|88 Railroad Ties 81/2' x 9"x 7"||30 8'x4"x4"|
|30 80lb bags of concrete||200 lag bolts|
|200 washers||50 spikes|
|2 posthole diggers||4 shovels|
|1 roll of string||1 6' level|
|1 4' level||1 string level|
|2 sledge hammer||1 digging bar|
|1 drill||1 air ratchet|
|1 hose||1 hoe|
|1 mixing basin||1 chainsaw|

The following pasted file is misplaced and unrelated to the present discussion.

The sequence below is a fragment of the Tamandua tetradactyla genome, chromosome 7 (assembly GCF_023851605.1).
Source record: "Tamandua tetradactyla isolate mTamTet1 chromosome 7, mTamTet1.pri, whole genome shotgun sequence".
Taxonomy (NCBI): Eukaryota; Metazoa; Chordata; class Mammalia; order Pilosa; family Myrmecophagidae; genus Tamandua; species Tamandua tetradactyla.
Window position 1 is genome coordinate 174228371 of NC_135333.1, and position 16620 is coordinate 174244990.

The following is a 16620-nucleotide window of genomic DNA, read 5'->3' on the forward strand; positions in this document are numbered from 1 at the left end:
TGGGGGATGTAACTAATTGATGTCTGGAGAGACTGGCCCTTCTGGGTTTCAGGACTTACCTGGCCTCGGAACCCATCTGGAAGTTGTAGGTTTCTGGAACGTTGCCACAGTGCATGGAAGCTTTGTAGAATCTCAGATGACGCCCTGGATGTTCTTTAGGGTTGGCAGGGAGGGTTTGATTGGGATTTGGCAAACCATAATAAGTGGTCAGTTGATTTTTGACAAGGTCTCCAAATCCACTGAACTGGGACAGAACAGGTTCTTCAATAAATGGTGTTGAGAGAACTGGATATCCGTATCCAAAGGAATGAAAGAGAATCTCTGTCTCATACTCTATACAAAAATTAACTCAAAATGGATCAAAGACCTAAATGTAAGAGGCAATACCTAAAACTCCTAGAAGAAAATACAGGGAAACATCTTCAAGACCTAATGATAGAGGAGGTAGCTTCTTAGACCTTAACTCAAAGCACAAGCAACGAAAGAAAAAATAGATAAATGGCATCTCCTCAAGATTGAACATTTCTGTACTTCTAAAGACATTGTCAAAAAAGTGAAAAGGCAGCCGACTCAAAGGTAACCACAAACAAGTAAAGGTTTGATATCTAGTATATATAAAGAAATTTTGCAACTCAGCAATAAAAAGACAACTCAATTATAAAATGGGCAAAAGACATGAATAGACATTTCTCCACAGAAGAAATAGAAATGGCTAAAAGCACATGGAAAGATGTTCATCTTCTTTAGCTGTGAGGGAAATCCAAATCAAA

I started out by asking the maintenance staff to shift the old piles, with a Bobcat, to a separate location to clear the area . They also used it to cut into the hillside where the box would be built. After this was done, I surveyed the area where the box would be built. This was done by laying out the edge of the box with string and stakes. To ensure that all the corners were square, two more pieces of string were run diagonally across from corner to corner. If the two lengths were equal, then the corners were square. Once everything was square then the strings needed to leveled. The string was to give me a guide for laying the first layer of ties. The first layer had to be almost exactly level and true in all axis or else the rest of the wall would not be aligned correctly. In most of the first layer dirt and clay were built up to the string, however, in the middle of the left side the string (when level) was almost a whole tie height above the ground. In this case it was easier to do a little digging and insert a railroad tie below the string so that its top was level with the string.